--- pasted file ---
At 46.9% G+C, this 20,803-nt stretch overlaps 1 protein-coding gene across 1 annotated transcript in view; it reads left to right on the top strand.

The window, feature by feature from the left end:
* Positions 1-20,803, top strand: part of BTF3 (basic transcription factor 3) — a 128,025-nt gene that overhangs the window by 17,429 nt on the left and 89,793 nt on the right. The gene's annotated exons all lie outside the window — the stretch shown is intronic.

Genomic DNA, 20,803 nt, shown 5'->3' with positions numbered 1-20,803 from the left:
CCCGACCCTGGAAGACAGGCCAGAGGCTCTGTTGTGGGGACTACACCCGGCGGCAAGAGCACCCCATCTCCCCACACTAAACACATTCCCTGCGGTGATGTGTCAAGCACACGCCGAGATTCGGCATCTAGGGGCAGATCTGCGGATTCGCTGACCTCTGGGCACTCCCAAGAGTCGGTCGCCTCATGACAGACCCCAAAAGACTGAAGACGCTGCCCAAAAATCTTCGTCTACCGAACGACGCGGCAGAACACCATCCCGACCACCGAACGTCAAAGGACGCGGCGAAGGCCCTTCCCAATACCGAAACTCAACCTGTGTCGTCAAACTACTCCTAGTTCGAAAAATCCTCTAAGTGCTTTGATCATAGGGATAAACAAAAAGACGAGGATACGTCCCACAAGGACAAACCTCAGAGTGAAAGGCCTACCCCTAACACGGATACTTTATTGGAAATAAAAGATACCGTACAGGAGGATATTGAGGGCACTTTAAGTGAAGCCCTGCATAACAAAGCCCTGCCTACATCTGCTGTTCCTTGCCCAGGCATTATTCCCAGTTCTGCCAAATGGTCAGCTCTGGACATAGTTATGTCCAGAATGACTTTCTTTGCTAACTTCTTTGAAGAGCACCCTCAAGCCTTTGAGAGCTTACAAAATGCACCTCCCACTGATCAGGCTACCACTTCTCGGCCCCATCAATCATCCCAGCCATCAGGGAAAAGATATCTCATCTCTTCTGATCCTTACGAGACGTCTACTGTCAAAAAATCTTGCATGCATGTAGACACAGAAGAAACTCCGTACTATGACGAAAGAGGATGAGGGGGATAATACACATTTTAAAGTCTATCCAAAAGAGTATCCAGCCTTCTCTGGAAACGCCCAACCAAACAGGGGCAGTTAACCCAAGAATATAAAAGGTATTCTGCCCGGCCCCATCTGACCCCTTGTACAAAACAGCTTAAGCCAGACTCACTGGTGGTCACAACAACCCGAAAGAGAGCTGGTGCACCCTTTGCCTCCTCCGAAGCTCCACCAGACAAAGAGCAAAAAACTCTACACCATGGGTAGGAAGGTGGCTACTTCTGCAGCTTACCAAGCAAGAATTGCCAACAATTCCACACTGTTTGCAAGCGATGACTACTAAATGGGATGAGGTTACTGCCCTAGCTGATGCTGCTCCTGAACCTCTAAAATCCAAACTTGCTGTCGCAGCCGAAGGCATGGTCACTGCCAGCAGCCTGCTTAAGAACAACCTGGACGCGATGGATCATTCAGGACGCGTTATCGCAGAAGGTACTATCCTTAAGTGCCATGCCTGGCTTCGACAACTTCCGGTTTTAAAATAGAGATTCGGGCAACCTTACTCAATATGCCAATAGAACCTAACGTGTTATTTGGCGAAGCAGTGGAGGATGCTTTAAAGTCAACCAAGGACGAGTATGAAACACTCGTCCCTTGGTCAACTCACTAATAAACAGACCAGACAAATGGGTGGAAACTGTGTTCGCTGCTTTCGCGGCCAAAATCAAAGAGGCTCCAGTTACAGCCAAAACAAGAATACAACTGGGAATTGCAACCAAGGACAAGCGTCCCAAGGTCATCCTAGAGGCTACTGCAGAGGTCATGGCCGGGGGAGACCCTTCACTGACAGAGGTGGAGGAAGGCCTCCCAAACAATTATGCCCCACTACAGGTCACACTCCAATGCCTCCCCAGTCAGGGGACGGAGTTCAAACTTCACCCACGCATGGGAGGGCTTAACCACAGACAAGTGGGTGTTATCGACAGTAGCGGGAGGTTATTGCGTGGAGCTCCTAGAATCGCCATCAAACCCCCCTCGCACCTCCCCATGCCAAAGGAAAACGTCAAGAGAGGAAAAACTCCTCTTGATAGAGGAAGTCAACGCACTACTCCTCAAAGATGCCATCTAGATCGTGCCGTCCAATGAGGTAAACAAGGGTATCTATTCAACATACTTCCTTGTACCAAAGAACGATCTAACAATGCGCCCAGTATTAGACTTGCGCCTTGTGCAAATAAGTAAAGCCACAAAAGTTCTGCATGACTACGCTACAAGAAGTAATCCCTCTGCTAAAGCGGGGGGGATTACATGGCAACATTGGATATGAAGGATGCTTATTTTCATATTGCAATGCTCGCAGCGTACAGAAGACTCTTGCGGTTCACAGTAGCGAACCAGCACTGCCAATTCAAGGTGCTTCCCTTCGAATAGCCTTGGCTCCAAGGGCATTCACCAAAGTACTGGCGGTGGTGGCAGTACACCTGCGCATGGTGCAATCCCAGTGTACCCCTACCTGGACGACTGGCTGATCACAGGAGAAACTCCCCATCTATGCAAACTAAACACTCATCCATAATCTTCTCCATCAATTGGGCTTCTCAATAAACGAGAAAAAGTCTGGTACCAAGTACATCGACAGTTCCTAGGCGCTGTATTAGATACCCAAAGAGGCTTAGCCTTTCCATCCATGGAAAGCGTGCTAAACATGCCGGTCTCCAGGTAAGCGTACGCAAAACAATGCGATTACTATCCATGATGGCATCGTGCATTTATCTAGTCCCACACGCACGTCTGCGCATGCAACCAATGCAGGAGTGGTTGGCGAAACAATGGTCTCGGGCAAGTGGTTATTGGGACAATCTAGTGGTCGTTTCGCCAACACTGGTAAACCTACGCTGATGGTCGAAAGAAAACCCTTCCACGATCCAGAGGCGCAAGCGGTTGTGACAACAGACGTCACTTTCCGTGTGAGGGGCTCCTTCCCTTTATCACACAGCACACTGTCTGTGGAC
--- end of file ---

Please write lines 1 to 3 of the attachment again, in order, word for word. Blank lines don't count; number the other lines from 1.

At 46.9% G+C, this 20,803-nt stretch overlaps 1 protein-coding gene across 1 annotated transcript in view; it reads left to right on the top strand.

The window, feature by feature from the left end:
* Positions 1-20,803, top strand: part of BTF3 (basic transcription factor 3) — a 128,025-nt gene that overhangs the window by 17,429 nt on the left and 89,793 nt on the right. The gene's annotated exons all lie outside the window — the stretch shown is intronic.